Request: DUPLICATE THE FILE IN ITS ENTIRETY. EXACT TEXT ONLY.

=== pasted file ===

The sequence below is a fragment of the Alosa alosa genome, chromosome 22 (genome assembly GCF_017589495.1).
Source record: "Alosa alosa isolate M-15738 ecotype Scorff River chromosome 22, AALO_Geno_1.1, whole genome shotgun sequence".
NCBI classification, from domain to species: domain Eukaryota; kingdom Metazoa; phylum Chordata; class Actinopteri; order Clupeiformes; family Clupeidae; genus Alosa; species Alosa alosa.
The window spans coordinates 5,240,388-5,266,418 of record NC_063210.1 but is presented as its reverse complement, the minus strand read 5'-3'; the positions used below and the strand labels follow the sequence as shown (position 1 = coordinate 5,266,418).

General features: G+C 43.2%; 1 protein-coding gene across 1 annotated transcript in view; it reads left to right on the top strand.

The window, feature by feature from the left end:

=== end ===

The sequence below is a fragment of the Alosa alosa genome, chromosome 22 (genome assembly GCF_017589495.1).
Source record: "Alosa alosa isolate M-15738 ecotype Scorff River chromosome 22, AALO_Geno_1.1, whole genome shotgun sequence".
NCBI classification, from domain to species: domain Eukaryota; kingdom Metazoa; phylum Chordata; class Actinopteri; order Clupeiformes; family Clupeidae; genus Alosa; species Alosa alosa.
The window spans coordinates 5,240,388-5,266,418 of record NC_063210.1 but is presented as its reverse complement, the minus strand read 5'-3'; the positions used below and the strand labels follow the sequence as shown (position 1 = coordinate 5,266,418).

General features: G+C 43.2%; 1 protein-coding gene across 1 annotated transcript in view; it reads left to right on the top strand.

The window, feature by feature from the left end: